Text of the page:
and as this new market expanded so the original enthusiasm for drinking
1876 the Swiss Daniel Peter working in conjunction with Nestlé,
was next door to his factory, formulated the first commercial milk
recipe. As only a minuscule amount of moisture can be used
Other manufacturers were quick to follow his lead in making this milder
flavoured chocolate which now dominates the chocolate market today.
years later in 1879 Lindt created the last major manufacturing
producing modern chocolate. He discovered that a much smoother textured
could be made if chocolate was repeatedly rolled from side to side, in
vessel . This process is called conching, and can continue for as long
OF MILK IS
milk contains approximately 88% water, so it is not practical for use
raw form. Water being the great enemy of chocolate! Most manufacturers
use milk crumb, which is produced by dissolving refined sugar in milk
evaporating the water to produce condensed milk. Chocolate liquor is
the sweetened condensed milk and the whole mixture is dried. The
quality of the “original” milk is very important for the
keeping qualities of
the finished bar.
crushed cocoa beans are weighed and blended according to each
recipe – these recipes are all kept top secret! Each cocoa
distinctive qualities and tastes and blending determines the
flavour. Once blended, the coarse beans are ground into a fine paste.
this process, some of the cocoa butter melts due to the heat and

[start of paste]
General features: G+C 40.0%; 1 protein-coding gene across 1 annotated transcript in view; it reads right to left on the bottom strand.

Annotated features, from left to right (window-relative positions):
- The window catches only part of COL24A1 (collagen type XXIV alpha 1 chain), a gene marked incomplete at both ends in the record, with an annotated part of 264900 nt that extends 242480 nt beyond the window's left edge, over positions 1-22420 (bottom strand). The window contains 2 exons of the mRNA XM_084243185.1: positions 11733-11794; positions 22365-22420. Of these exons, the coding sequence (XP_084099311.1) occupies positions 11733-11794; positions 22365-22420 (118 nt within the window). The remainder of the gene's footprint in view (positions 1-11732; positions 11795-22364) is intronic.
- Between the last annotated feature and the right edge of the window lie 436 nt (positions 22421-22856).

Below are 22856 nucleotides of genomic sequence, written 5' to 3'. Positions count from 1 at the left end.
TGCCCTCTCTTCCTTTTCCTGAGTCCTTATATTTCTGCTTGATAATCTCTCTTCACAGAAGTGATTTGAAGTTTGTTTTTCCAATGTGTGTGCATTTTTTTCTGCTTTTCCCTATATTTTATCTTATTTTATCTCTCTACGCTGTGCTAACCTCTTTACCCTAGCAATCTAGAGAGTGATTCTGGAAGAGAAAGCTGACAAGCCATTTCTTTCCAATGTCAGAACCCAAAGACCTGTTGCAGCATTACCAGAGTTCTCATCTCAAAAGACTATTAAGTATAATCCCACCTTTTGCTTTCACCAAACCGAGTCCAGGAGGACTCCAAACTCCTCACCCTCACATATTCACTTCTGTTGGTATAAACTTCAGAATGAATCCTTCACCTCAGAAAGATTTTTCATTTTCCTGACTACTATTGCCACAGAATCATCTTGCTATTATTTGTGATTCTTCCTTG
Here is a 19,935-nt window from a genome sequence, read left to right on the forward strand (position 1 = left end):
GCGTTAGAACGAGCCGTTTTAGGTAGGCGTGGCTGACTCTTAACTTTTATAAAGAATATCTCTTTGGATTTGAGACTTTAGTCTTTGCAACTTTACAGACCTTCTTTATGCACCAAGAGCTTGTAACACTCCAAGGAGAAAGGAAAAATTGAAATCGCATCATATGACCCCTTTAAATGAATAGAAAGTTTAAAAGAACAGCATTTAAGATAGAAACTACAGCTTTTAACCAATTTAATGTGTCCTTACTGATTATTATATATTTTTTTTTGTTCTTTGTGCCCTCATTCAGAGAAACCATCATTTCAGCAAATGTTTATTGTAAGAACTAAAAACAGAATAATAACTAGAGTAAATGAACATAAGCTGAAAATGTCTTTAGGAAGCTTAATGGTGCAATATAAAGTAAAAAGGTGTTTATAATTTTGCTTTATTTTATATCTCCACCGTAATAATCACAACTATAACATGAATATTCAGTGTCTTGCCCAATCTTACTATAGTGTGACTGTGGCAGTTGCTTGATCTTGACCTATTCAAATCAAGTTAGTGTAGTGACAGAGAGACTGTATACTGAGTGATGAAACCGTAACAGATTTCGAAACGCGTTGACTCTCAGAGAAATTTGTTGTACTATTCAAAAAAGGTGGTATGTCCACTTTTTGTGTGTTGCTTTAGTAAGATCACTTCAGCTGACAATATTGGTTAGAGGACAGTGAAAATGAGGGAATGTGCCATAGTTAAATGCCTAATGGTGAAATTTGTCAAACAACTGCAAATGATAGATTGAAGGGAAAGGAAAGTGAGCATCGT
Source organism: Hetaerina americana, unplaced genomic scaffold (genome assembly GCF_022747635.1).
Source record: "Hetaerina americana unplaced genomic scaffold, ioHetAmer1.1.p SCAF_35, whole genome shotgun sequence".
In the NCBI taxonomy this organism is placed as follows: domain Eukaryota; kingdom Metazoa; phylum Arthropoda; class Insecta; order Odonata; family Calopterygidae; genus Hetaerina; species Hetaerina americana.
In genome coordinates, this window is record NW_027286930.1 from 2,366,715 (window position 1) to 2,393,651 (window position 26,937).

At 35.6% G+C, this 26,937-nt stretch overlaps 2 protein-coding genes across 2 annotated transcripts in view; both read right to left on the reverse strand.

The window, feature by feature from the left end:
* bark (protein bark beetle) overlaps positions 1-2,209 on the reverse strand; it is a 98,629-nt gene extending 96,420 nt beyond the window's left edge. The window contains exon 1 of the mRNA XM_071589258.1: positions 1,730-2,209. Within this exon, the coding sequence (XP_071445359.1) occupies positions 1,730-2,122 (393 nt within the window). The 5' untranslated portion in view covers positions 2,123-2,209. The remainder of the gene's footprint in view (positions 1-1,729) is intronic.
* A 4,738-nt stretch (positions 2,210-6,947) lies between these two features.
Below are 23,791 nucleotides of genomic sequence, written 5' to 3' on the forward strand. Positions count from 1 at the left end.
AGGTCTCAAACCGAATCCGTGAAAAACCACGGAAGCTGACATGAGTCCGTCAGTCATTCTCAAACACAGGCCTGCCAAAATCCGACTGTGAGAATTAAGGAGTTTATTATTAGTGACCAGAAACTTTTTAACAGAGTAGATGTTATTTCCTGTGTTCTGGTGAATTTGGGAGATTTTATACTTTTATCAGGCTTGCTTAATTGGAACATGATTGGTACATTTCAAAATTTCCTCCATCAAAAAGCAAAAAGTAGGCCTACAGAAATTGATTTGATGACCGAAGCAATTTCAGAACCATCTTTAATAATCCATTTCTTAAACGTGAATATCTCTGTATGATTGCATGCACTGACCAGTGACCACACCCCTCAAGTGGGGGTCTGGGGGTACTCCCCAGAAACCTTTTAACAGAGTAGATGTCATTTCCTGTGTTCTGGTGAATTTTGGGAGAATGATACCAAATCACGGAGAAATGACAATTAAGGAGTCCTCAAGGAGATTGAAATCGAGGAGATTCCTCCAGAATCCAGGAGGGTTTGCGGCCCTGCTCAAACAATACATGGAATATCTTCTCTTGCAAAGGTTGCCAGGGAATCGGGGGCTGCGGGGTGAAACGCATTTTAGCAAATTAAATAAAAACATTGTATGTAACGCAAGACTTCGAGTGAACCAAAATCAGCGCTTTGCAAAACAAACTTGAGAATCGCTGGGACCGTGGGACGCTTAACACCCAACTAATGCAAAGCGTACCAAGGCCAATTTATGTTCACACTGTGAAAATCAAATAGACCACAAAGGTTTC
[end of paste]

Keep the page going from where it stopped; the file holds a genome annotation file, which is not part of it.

generated in the grinding. One part of the resulting cocoa paste
further pressing to extract the cocoa butter.
remaining chocolate paste / crumb is mixed with cocoa butter and
extra chocolate liquor, sugar and flavouring i.e vanilla and the
ground through a series of steel rollers. This is known as refining and
the cocoa particles so smooth that they can hardly be felt on the
mixture tastes pleasant but lacks the fine flavour of good chocolate.
the liquid is placed in conching machines. These are huge shell (conch
Latin) shaped machines, which slowly roll and turn the mixture for
to 5 days. Extra cocoa butter and lecithin can be added to give further
smoothness. This process is designed to improve the flavour and texture
final product and to remove any bitter / astringent residues in the
temperature of the liquid chocolate is raised then lowered and then
again before being poured into the moulds. The tempering process is the
important influence on the final texture, appearance and
shelf–life of the
use of different types of SUGAR, as well as different varieties of
helps to create the individual flavours in milk chocolate.
is an article so disguised in the manufacture that it is impossible to
purity or value. The only safeguard is to buy that which bears the name
reputable maker"– Chambers, Manual of Diet 1902
History of White
chocolate is a (nearly) white confection based on cocoa
butter without the cocoa solids. It also includes milk, sugar, and
vanilla. Cocoa butter is the ingredient used in other chocolates so
remain solid at room temperature yet melt easily in the mouth. Thus,
chocolate has a texture like that of chocolate but does not have the
taste. Some, however, find the taste similar to milk chocolate.
White chocolate was first made in Switzerland after World War I. It was
popularly distributed in America in 1984 with the introduction of
Alpine White Chocolate bar, which contained white chocolate and almonds.
As white chocolate does not contain cocoa solids it does not meet the
to be called chocolate in many countries. In the United States since
chocolate needs to be at least 20% (by weight) cocoa butter, and at
total milk solids and less than 55% sweeteners such as sugar. Before
US firms needed temporary marketing permits to sell this cocoa
chocolate. In the European Union white chocolate needs to contain not
20% cocoa butter and not less than 14% dry milk solids.
White chocolate can be used for decoration of milk or dark chocolate
confections or in any way the chocolates might be used. It is softer
regular chocolate and harder to find.